With the recently reported Crypto.com hack attack still fresh on the mind, a new hack has now been discovered on another big website, YouTube.com. Without the owners' consent, a mysterious video titled "One World Cryptocurrency" was shared across a number of famous crypto YouTube channels. Although VPNs were widely used, making it impossible to pinpoint precise login locations, the accounts were all signed in from an IP address in the Philippines.
Several top crypto Youtube platforms discovered a hack on their channels on January 23rd. The videos were pulled down by the channel owners within minutes. However, it's unclear whether any of their followers fell for the con. Many people blame YouTube for the security hack.
The hackers posted unlicensed videos on these crypto YouTube channels with suspicious language to promote a fake crypto giveaway.
These letters also urged viewers to send funds to the hacker's wallets and were told to send money to the provided BSC and Ethereum addresses. Nevertheless, those addresses only had nine transactions totaling $850 in value in 10 transactions.
BitBoy Crypto, Altcoin Buzz, Box Mining, Floyd Mayweather, Ivan on Tech, and The Moon are among the accounts that have been reported to have been targeted by the hack.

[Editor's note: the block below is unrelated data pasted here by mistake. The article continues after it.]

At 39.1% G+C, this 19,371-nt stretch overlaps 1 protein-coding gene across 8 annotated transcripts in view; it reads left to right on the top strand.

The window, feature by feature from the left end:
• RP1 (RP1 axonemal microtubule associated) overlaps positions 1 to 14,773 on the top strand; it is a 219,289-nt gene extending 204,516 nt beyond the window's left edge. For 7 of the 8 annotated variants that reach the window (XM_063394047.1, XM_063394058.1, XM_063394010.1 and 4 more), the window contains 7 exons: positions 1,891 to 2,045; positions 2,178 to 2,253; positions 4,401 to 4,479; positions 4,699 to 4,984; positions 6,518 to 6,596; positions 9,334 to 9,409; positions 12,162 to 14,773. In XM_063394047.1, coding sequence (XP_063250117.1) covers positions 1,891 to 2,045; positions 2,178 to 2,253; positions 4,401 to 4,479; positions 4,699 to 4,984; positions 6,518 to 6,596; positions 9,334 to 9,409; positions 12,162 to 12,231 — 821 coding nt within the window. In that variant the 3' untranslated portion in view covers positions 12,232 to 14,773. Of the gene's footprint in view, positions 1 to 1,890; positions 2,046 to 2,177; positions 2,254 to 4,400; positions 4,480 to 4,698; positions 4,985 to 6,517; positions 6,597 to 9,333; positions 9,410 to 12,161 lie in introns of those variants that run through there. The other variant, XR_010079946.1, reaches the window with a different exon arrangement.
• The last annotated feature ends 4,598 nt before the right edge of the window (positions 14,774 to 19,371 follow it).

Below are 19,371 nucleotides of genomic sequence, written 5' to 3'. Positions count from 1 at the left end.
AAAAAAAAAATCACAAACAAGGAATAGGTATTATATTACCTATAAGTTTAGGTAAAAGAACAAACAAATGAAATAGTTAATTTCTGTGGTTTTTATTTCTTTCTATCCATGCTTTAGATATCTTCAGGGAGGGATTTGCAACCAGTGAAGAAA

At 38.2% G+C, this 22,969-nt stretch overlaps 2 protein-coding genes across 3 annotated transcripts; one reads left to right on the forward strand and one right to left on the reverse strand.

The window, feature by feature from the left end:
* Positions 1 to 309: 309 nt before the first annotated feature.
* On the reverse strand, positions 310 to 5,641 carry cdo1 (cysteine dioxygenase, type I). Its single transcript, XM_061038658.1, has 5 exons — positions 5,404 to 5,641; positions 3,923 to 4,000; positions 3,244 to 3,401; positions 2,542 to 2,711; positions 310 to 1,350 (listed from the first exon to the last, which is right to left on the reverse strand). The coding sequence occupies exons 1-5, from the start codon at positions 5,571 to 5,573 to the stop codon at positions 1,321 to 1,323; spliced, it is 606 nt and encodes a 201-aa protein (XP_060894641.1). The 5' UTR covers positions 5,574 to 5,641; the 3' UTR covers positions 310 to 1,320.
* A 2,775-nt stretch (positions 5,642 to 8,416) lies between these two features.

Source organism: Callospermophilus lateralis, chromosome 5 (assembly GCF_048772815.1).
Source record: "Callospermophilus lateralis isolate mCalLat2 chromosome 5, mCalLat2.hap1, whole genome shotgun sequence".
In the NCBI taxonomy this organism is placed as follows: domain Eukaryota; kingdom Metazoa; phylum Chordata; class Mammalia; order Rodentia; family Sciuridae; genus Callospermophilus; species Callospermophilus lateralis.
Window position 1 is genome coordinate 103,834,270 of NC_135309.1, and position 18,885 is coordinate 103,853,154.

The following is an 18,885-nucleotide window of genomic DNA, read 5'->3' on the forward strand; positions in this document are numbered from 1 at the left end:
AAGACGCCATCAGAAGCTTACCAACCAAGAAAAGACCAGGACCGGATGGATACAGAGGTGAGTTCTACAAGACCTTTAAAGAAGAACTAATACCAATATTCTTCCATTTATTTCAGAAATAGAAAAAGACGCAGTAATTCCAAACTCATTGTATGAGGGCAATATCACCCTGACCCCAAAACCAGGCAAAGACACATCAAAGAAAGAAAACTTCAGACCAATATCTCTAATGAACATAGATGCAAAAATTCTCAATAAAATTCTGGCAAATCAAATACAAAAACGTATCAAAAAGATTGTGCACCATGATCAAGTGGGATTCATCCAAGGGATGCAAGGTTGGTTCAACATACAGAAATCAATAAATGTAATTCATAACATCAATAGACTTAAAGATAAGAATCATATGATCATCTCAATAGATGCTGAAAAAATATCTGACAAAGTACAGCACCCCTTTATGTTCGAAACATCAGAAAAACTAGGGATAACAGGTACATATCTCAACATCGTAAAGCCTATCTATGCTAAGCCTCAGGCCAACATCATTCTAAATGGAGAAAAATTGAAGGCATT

Ivan on Tech, one of the owners of the hacked YouTube channels, made a Twitter comment about the incident.
"My youtube was hacked - recovering now
Attacks on YouTube are extremely rare, and it appears that the video platform is actively working to combat the breach. YouTube removed videos from a number of popular crypto channels without notice, only to restore them later. YouTube also cut crypto influencers' live feeds multiple times, showing that they were aware of the event.
Coin Bureau, a major informational portal for all things cryptocurrency, also reported the breach of its YouTube channel despite the 2FA protection in place.
"So our YouTube channel was just hacked. Have absolutely no idea how this happened. All accounts are secured with ultra strong passwords and Google security keys. @YouTubeCreators this is a serious problem which other creators are also experiencing. Please fix"
According to reports, the assault was carried out via a SIM swap hack, allowing the hackers to evade the two-factor authentication (2FA) system. This method makes use of a mobile phone service provider's ability to effortlessly migrate a phone number to a device with a separate subscriber identification module, which may then be used to access 2FA texts or calls.